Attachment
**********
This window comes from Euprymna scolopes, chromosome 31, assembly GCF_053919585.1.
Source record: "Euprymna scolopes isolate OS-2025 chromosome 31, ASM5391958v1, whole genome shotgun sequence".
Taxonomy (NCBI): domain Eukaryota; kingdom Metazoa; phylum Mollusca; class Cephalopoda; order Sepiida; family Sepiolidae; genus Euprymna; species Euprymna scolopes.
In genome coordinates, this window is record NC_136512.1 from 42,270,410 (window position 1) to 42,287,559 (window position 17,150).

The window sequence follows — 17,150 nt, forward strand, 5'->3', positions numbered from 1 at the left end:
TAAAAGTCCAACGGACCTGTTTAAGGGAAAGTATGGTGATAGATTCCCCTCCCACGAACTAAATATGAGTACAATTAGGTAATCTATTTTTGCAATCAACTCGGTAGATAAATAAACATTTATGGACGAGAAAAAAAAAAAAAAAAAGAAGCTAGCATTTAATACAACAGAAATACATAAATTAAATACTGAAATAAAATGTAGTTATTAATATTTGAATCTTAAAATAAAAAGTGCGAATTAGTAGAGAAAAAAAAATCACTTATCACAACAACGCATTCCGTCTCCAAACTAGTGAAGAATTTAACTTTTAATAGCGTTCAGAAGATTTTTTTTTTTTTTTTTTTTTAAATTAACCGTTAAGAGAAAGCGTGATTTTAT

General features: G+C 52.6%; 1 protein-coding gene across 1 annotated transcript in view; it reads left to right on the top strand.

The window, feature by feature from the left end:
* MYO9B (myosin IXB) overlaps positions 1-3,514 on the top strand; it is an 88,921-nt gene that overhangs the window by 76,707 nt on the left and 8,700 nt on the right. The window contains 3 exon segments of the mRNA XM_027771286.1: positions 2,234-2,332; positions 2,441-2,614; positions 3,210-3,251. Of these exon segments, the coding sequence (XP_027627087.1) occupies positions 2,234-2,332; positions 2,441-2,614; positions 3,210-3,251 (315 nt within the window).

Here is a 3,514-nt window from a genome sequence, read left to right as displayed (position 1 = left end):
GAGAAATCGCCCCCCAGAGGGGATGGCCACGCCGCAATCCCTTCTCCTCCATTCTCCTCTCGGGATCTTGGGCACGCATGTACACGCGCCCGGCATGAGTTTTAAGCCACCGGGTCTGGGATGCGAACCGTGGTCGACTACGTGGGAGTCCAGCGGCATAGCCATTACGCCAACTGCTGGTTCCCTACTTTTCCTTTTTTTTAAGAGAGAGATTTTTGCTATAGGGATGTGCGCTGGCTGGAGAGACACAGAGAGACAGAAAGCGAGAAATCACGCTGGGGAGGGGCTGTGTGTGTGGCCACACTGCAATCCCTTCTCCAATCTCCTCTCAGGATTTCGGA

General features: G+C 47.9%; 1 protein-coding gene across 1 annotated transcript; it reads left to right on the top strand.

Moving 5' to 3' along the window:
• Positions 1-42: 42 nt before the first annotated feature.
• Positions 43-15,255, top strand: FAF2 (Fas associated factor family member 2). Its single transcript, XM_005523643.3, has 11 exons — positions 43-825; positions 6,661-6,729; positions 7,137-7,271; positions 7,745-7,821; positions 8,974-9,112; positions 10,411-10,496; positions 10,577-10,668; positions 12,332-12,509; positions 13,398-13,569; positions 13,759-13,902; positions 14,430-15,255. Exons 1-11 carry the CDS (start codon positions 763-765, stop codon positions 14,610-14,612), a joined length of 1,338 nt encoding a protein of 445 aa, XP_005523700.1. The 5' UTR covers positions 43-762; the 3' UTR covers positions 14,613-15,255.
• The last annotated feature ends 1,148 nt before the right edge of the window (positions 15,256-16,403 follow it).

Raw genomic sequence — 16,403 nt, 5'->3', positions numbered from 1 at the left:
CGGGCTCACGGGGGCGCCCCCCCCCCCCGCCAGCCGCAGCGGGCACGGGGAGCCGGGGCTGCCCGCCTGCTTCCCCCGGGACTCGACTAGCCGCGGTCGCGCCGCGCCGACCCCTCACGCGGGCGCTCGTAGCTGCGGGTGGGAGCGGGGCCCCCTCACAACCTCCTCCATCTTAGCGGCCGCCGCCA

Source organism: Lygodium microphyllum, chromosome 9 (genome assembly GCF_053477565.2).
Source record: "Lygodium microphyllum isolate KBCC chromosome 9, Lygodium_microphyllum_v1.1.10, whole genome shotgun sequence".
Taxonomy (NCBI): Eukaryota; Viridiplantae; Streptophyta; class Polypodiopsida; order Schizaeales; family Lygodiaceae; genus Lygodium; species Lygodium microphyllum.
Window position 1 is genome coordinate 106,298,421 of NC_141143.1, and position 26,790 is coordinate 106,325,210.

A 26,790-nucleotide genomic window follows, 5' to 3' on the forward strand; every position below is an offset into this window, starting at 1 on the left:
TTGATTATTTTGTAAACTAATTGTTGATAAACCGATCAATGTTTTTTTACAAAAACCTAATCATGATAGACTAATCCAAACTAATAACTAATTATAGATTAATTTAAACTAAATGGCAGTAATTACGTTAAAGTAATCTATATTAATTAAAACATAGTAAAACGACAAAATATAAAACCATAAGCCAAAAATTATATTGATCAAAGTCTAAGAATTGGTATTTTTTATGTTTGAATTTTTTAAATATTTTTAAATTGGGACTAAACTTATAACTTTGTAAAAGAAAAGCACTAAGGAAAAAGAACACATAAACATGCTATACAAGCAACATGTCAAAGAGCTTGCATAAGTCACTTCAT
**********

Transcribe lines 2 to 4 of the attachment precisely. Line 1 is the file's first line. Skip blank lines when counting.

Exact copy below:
Source record: "Euprymna scolopes isolate OS-2025 chromosome 31, ASM5391958v1, whole genome shotgun sequence".
Taxonomy (NCBI): domain Eukaryota; kingdom Metazoa; phylum Mollusca; class Cephalopoda; order Sepiida; family Sepiolidae; genus Euprymna; species Euprymna scolopes.
In genome coordinates, this window is record NC_136512.1 from 42,270,410 (window position 1) to 42,287,559 (window position 17,150).